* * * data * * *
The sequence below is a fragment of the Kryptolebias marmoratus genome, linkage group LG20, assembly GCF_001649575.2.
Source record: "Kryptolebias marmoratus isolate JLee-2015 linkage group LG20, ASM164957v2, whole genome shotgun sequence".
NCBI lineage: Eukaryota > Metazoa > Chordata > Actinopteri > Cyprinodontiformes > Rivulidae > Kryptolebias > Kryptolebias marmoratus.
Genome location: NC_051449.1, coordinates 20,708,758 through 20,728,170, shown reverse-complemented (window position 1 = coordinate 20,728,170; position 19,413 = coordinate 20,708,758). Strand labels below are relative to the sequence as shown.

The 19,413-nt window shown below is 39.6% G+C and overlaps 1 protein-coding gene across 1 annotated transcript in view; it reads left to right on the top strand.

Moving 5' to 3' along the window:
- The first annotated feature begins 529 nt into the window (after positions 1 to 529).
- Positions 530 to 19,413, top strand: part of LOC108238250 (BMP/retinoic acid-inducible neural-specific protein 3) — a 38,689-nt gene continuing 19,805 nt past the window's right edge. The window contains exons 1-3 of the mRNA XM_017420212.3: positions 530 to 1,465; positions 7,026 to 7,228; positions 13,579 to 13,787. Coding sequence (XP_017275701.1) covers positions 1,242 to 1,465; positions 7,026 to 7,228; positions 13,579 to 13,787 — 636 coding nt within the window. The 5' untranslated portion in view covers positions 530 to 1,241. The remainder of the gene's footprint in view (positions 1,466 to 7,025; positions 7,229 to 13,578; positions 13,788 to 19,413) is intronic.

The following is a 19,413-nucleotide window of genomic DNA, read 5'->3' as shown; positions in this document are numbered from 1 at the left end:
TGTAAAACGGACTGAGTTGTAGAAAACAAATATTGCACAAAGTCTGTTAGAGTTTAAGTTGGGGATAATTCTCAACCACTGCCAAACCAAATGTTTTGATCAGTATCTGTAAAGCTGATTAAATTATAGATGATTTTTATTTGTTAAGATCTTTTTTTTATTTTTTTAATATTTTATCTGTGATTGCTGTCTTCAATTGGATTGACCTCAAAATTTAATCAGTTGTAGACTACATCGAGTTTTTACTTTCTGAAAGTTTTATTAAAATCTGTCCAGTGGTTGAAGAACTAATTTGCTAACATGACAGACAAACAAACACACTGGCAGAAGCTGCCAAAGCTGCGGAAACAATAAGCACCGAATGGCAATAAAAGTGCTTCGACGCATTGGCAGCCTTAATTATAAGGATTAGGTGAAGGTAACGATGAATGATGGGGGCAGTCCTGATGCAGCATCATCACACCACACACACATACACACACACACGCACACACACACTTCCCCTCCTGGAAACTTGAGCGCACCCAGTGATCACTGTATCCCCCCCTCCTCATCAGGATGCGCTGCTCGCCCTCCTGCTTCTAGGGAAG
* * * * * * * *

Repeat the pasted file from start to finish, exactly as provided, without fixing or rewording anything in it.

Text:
The sequence below is a fragment of the Kryptolebias marmoratus genome, linkage group LG20, assembly GCF_001649575.2.
Source record: "Kryptolebias marmoratus isolate JLee-2015 linkage group LG20, ASM164957v2, whole genome shotgun sequence".
NCBI lineage: Eukaryota > Metazoa > Chordata > Actinopteri > Cyprinodontiformes > Rivulidae > Kryptolebias > Kryptolebias marmoratus.
Genome location: NC_051449.1, coordinates 20,708,758 through 20,728,170, shown reverse-complemented (window position 1 = coordinate 20,728,170; position 19,413 = coordinate 20,708,758). Strand labels below are relative to the sequence as shown.

The 19,413-nt window shown below is 39.6% G+C and overlaps 1 protein-coding gene across 1 annotated transcript in view; it reads left to right on the top strand.

Moving 5' to 3' along the window:
- The first annotated feature begins 529 nt into the window (after positions 1 to 529).
- Positions 530 to 19,413, top strand: part of LOC108238250 (BMP/retinoic acid-inducible neural-specific protein 3) — a 38,689-nt gene continuing 19,805 nt past the window's right edge. The window contains exons 1-3 of the mRNA XM_017420212.3: positions 530 to 1,465; positions 7,026 to 7,228; positions 13,579 to 13,787. Coding sequence (XP_017275701.1) covers positions 1,242 to 1,465; positions 7,026 to 7,228; positions 13,579 to 13,787 — 636 coding nt within the window. The 5' untranslated portion in view covers positions 530 to 1,241. The remainder of the gene's footprint in view (positions 1,466 to 7,025; positions 7,229 to 13,578; positions 13,788 to 19,413) is intronic.

The following is a 19,413-nucleotide window of genomic DNA, read 5'->3' as shown; positions in this document are numbered from 1 at the left end:
TGTAAAACGGACTGAGTTGTAGAAAACAAATATTGCACAAAGTCTGTTAGAGTTTAAGTTGGGGATAATTCTCAACCACTGCCAAACCAAATGTTTTGATCAGTATCTGTAAAGCTGATTAAATTATAGATGATTTTTATTTGTTAAGATCTTTTTTTTATTTTTTTAATATTTTATCTGTGATTGCTGTCTTCAATTGGATTGACCTCAAAATTTAATCAGTTGTAGACTACATCGAGTTTTTACTTTCTGAAAGTTTTATTAAAATCTGTCCAGTGGTTGAAGAACTAATTTGCTAACATGACAGACAAACAAACACACTGGCAGAAGCTGCCAAAGCTGCGGAAACAATAAGCACCGAATGGCAATAAAAGTGCTTCGACGCATTGGCAGCCTTAATTATAAGGATTAGGTGAAGGTAACGATGAATGATGGGGGCAGTCCTGATGCAGCATCATCACACCACACACACATACACACACACACGCACACACACACTTCCCCTCCTGGAAACTTGAGCGCACCCAGTGATCACTGTATCCCCCCCTCCTCATCAGGATGCGCTGCTCGCCCTCCTGCTTCTAGGGAAG